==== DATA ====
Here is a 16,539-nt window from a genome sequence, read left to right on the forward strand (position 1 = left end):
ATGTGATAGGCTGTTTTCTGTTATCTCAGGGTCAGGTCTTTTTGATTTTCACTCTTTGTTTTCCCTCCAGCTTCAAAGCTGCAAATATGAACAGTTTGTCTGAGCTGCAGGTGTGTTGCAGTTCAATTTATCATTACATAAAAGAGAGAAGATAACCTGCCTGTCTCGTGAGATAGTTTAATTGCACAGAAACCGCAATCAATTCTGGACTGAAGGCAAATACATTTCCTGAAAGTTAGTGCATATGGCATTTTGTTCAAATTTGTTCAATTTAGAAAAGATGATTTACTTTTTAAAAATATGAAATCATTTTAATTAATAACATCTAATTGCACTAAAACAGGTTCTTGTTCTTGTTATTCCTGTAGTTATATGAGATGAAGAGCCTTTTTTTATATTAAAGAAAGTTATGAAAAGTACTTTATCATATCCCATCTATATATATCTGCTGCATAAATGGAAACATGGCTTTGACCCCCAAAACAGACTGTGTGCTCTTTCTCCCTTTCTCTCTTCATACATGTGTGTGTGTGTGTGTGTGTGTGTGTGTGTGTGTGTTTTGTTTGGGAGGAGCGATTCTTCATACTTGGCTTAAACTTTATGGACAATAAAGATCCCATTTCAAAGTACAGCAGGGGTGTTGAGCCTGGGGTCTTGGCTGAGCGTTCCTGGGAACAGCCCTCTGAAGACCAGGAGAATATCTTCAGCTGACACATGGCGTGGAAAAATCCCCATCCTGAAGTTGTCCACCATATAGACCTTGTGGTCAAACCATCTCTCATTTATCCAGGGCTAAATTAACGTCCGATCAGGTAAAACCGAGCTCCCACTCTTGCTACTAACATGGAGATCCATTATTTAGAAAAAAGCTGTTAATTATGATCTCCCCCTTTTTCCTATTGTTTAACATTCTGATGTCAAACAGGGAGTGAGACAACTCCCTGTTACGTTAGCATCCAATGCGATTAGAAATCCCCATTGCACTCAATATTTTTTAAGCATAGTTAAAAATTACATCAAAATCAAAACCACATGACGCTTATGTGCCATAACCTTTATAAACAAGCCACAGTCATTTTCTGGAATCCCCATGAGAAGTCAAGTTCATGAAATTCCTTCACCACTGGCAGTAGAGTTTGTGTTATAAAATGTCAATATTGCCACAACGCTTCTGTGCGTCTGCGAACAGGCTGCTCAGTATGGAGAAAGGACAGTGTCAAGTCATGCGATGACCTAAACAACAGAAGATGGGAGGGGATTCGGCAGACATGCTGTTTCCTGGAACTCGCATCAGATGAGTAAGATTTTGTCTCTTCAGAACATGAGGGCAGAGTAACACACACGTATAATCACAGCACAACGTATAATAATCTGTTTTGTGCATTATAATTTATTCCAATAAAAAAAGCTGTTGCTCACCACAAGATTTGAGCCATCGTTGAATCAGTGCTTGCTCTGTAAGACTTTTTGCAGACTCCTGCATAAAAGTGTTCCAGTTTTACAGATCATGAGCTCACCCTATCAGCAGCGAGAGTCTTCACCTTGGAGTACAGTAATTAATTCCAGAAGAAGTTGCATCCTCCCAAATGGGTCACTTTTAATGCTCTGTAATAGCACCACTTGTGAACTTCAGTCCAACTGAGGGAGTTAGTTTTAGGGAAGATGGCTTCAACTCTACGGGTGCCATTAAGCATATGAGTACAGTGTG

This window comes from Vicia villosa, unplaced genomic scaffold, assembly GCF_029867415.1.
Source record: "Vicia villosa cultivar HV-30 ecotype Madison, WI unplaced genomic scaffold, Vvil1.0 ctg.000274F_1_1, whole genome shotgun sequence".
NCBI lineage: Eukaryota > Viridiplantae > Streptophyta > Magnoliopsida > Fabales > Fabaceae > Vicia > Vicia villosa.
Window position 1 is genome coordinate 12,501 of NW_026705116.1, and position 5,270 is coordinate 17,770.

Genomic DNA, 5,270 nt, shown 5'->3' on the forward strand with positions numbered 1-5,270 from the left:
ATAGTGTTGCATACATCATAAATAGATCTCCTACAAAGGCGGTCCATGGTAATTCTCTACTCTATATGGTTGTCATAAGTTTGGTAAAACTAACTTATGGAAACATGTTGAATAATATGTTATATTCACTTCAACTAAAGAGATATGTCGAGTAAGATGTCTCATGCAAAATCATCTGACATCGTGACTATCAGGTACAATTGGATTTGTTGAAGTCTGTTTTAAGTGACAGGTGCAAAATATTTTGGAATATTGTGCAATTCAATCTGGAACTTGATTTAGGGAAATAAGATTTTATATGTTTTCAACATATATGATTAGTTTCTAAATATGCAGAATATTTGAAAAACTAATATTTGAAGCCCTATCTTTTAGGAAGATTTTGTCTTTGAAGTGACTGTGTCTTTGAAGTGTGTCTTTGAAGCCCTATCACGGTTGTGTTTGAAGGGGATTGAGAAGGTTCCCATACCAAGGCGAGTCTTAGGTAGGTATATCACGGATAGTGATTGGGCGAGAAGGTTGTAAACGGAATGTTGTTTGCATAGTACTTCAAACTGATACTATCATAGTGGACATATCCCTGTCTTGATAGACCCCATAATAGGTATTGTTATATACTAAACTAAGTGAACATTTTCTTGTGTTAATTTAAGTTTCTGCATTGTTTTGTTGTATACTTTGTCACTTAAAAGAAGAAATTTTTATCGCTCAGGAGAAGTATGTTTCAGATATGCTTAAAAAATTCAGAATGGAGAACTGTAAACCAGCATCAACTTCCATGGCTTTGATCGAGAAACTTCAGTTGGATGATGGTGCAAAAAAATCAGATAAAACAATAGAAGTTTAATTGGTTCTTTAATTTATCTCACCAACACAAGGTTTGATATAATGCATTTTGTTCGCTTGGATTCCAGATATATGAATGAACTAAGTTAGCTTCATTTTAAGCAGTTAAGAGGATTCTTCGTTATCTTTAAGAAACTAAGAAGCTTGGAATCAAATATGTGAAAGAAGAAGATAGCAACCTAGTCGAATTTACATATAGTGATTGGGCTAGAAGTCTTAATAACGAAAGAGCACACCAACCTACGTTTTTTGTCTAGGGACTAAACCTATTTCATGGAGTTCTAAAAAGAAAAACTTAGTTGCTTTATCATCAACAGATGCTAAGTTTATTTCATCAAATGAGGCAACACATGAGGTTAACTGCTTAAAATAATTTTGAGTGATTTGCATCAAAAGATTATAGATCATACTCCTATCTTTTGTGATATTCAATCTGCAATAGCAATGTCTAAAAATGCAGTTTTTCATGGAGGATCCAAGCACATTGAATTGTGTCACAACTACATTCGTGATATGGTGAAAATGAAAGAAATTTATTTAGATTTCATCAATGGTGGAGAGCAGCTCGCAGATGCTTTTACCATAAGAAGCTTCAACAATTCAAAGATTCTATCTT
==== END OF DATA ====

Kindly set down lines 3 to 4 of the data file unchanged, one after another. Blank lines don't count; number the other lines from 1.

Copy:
This window comes from Vicia villosa, unplaced genomic scaffold, assembly GCF_029867415.1.
Source record: "Vicia villosa cultivar HV-30 ecotype Madison, WI unplaced genomic scaffold, Vvil1.0 ctg.000274F_1_1, whole genome shotgun sequence".